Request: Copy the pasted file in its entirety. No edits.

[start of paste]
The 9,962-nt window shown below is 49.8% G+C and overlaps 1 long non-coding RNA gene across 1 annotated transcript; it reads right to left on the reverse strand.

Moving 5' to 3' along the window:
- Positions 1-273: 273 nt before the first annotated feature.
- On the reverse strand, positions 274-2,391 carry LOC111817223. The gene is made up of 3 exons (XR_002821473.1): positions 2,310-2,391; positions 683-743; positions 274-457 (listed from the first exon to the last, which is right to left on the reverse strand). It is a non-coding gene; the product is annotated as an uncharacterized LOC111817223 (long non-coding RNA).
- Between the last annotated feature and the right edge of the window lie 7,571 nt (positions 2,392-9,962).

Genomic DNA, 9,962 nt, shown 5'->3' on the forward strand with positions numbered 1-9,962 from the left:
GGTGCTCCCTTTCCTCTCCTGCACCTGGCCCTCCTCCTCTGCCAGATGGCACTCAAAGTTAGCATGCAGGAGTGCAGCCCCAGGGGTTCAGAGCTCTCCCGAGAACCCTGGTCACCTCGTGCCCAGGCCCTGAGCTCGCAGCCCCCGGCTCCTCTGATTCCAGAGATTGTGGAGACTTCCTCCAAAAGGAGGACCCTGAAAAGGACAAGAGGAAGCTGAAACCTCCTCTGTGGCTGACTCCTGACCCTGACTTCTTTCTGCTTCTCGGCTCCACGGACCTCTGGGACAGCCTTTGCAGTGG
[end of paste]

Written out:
The 9,962-nt window shown below is 49.8% G+C and overlaps 1 long non-coding RNA gene across 1 annotated transcript; it reads right to left on the reverse strand.

Moving 5' to 3' along the window:
- Positions 1-273: 273 nt before the first annotated feature.
- On the reverse strand, positions 274-2,391 carry LOC111817223. The gene is made up of 3 exons (XR_002821473.1): positions 2,310-2,391; positions 683-743; positions 274-457 (listed from the first exon to the last, which is right to left on the reverse strand). It is a non-coding gene; the product is annotated as an uncharacterized LOC111817223 (long non-coding RNA).
- Between the last annotated feature and the right edge of the window lie 7,571 nt (positions 2,392-9,962).

Genomic DNA, 9,962 nt, shown 5'->3' on the forward strand with positions numbered 1-9,962 from the left:
GGTGCTCCCTTTCCTCTCCTGCACCTGGCCCTCCTCCTCTGCCAGATGGCACTCAAAGTTAGCATGCAGGAGTGCAGCCCCAGGGGTTCAGAGCTCTCCCGAGAACCCTGGTCACCTCGTGCCCAGGCCCTGAGCTCGCAGCCCCCGGCTCCTCTGATTCCAGAGATTGTGGAGACTTCCTCCAAAAGGAGGACCCTGAAAAGGACAAGAGGAAGCTGAAACCTCCTCTGTGGCTGACTCCTGACCCTGACTTCTTTCTGCTTCTCGGCTCCACGGACCTCTGGGACAGCCTTTGCAGTGG